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      04-26-2011, 04:02 PM   #1

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Angry Deep dent on my car, should I upgrade my insurance?

So I was driving to work and I heard a loud clonk on the passenger side of my car. When I get to work, I look to see that I have a really deep 1 inch red dent next to my gas tank. Now I've asked an auto repair place before about repairing things on this panel and he said it wouldn't be cheap because it's a large panel and they have to blend it.

So here's my dilemma...

Right now I have a pretty high deductible. I can either file collateral and pay the deductible to fix my dent,


I upgrade my deductible to something very low and then report the dent as something I got after the upgrade.

my question is, has anyone tried to do this before? and what are the chances of this working out in my favor? Is there any way they can tell that the dent was from a long time ago versus recently?

I'm thinking about upgrading, and then waiting a month to claim it. Any ideas or advice would be helpful. Thanks!
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      04-26-2011, 04:15 PM   #2
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Wow, that is really unethical.
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      04-26-2011, 04:21 PM   #3
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Show us a picture of the dent- most small dents can be repaired without paint.

I would not be committing fraud, regardless.
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      04-26-2011, 04:24 PM   #4
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Sucks you got the dent, but why go through the hassle of making a new username to make this post?
Are you afraid of Insurance fraud?
Because thats what it is
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      04-26-2011, 04:29 PM   #5

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and this is (partly) why we pay so much for insurance
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      04-26-2011, 04:31 PM   #6
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So let me get this straight... Your car gets dented, then you come this forum and start a thread asking for feedback about defrauding your insurance company? You do know insurance fraud is a felony right?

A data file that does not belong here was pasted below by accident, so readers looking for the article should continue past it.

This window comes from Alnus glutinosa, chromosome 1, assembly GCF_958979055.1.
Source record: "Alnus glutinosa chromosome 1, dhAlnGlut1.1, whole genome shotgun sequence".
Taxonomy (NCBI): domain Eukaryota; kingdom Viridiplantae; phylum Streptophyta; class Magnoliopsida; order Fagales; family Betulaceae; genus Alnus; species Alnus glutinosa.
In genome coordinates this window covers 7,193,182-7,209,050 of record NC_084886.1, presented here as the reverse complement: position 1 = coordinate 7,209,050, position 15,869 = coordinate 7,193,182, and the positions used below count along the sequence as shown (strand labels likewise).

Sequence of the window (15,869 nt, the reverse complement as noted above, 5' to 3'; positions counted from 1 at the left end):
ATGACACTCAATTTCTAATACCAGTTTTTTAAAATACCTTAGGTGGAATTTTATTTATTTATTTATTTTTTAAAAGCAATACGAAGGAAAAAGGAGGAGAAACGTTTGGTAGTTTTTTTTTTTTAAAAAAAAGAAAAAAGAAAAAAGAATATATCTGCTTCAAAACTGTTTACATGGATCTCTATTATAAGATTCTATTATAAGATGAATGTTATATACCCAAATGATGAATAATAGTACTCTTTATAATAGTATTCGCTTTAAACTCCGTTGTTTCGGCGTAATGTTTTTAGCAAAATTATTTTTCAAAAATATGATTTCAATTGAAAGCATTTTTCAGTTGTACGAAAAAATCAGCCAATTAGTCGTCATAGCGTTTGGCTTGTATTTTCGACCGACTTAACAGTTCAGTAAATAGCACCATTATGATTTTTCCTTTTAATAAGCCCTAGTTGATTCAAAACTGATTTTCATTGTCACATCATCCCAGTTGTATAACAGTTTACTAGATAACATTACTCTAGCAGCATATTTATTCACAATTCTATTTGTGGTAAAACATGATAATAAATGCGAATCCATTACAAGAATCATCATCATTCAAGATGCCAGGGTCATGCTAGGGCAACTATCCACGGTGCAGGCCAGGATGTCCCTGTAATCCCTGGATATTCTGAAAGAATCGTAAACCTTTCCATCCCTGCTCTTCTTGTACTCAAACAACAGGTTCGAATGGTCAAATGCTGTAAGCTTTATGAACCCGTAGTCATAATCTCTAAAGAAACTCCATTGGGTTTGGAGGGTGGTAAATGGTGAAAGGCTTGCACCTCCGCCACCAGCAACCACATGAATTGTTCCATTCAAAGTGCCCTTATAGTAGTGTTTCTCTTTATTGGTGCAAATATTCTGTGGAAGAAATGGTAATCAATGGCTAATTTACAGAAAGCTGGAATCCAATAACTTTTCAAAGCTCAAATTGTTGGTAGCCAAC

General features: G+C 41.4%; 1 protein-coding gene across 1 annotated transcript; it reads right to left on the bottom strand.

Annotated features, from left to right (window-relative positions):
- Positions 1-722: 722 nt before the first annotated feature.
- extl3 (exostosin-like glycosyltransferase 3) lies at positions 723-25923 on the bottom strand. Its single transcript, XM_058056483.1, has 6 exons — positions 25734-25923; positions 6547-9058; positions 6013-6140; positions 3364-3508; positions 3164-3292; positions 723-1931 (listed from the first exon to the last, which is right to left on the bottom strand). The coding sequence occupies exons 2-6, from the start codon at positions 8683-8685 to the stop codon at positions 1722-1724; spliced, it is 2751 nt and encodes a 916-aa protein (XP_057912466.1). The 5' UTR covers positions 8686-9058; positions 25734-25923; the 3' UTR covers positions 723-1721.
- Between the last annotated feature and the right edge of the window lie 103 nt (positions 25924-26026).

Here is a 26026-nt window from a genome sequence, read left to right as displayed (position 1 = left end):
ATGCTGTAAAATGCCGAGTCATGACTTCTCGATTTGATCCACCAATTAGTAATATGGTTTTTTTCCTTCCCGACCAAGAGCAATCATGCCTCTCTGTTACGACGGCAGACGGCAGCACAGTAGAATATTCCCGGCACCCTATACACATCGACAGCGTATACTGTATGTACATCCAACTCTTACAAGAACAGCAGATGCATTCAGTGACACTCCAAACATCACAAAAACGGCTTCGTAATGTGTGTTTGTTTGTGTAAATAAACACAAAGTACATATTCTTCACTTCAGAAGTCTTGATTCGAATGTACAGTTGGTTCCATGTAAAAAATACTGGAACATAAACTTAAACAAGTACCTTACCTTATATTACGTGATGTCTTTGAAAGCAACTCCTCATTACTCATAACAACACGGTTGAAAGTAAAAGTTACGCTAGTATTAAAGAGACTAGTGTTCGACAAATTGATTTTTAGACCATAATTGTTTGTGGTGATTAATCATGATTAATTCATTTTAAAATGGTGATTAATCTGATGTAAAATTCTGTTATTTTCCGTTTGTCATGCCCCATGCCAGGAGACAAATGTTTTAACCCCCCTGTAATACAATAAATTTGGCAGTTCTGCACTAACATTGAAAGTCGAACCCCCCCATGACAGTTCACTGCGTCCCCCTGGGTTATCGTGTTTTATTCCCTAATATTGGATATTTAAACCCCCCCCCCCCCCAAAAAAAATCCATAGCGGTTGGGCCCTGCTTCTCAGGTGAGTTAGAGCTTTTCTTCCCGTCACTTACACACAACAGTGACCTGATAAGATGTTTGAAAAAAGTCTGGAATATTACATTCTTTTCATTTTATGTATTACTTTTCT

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      04-26-2011, 04:33 PM   #7
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I advise against committing insurance fraud.


Beyond being highly unethical, it is a crime.
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      04-26-2011, 04:45 PM   #8
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I'm no fan of insurance companies. After all, they say sell life insurance or an annuity, and they have ways of not paying out. And, they even charge a mortality risk expense in case you die too soon, or live too long, and mess up what their actuaries were thinking. Then car insurance uses used parts (some that advertise on TV with animals that are green, have an Australian accent and a long tail) to fix 2010 BMW's. Pretty bad are health insurance providers who look to see if you have a lapse in coverage for say 63 days, and if so, you won't be covered due to a preexisting condition.

For all the cheating (morally speaking, all legal) that insurance companies do, so that the CEO can have a shore house, corporate jet, and medical doctors as lackeys, I would never condone fraud, which is what the OP is suggesting.
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      04-26-2011, 04:51 PM   #9
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I bet if the State dept of insurance asked E90 for the contact information...
Cobb gobbler
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      04-26-2011, 05:18 PM   #10
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yes, they can use carbon dating and then you'd go to jail. Don't risk it!
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      04-26-2011, 05:37 PM   #11
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As everyone else said, your original fraud idea sucks. And unless the damage is significantly more than your deductible, I'd avoid filing the claim at all because a collision claim will most likely increase your premium more than the ins. co. pays out!

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      04-26-2011, 07:45 PM   #12

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I used to work for insurance company. Any time someone reports a "Loss" one of the first things they review to verify coverage is see what changes have been made to your policy. Adding coverage or changing deductibles within 60-120 after a loss is reported is a major red flag.
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      04-26-2011, 08:23 PM   #13

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Originally Posted by Nelly68 View Post
I used to work for insurance company. Any time someone reports a "Loss" one of the first things they review to verify coverage is see what changes have been made to your policy. Adding coverage or changing deductibles within 60-120 after a loss is reported is a major red flag.
I think the OP should do it. He'll be able to try out the spacious rear seat of a Crown Vic and will make new friends in the pen.

Aside from red flags, insurance companies are cracking down on fraud and there are many instances where insurance companies are prosecuting to the full extent.
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deductible, dent, insurance

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